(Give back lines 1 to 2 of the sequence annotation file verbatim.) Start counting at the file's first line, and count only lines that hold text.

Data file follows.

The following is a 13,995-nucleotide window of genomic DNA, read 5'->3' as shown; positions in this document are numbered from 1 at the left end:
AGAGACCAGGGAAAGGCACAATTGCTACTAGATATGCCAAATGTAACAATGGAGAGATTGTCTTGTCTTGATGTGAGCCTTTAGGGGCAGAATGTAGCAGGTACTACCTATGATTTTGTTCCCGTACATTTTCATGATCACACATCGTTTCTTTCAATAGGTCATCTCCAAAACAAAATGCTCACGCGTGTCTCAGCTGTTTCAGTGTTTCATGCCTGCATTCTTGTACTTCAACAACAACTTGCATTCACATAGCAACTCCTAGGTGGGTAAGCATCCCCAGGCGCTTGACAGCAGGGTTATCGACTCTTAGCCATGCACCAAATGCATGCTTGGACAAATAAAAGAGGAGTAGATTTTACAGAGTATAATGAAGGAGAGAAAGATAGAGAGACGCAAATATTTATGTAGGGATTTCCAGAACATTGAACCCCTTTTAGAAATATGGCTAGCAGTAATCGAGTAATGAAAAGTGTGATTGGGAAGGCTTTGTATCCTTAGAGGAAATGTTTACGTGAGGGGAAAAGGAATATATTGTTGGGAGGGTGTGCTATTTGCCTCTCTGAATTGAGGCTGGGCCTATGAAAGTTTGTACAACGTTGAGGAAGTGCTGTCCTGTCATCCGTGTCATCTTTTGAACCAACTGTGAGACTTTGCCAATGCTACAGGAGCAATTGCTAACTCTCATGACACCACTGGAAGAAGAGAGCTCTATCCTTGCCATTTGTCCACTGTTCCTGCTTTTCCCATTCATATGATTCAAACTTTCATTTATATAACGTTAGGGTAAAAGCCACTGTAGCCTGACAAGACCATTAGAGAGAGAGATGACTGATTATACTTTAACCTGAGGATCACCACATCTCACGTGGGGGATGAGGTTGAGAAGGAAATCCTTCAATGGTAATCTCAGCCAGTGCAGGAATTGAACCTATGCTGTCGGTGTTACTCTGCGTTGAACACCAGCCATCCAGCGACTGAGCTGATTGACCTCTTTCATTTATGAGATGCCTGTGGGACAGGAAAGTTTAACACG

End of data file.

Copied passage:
The following is a 13,995-nucleotide window of genomic DNA, read 5'->3' as shown; positions in this document are numbered from 1 at the left end:
AGAGACCAGGGAAAGGCACAATTGCTACTAGATATGCCAAATGTAACAATGGAGAGATTGTCTTGTCTTGATGTGAGCCTTTAGGGGCAGAATGTAGCAGGTACTACCTATGATTTTGTTCCCGTACATTTTCATGATCACACATCGTTTCTTTCAATAGGTCATCTCCAAAACAAAATGCTCACGCGTGTCTCAGCTGTTTCAGTGTTTCATGCCTGCATTCTTGTACTTCAACAACAACTTGCATTCACATAGCAACTCCTAGGTGGGTAAGCATCCCCAGGCGCTTGACAGCAGGGTTATCGACTCTTAGCCATGCACCAAATGCATGCTTGGACAAATAAAAGAGGAGTAGATTTTACAGAGTATAATGAAGGAGAGAAAGATAGAGAGACGCAAATATTTATGTAGGGATTTCCAGAACATTGAACCCCTTTTAGAAATATGGCTAGCAGTAATCGAGTAATGAAAAGTGTGATTGGGAAGGCTTTGTATCCTTAGAGGAAATGTTTACGTGAGGGGAAAAGGAATATATTGTTGGGAGGGTGTGCTATTTGCCTCTCTGAATTGAGGCTGGGCCTATGAAAGTTTGTACAACGTTGAGGAAGTGCTGTCCTGTCATCCGTGTCATCTTTTGAACCAACTGTGAGACTTTGCCAATGCTACAGGAGCAATTGCTAACTCTCATGACACCACTGGAAGAAGAGAGCTCTATCCTTGCCATTTGTCCACTGTTCCTGCTTTTCCCATTCATATGATTCAAACTTTCATTTATATAACGTTAGGGTAAAAGCCACTGTAGCCTGACAAGACCATTAGAGAGAGAGATGACTGATTATACTTTAACCTGAGGATCACCACATCTCACGTGGGGGATGAGGTTGAGAAGGAAATCCTTCAATGGTAATCTCAGCCAGTGCAGGAATTGAACCTATGCTGTCGGTGTTACTCTGCGTTGAACACCAGCCATCCAGCGACTGAGCTGATTGACCTCTTTCATTTATGAGATGCCTGTGGGACAGGAAAGTTTAACACG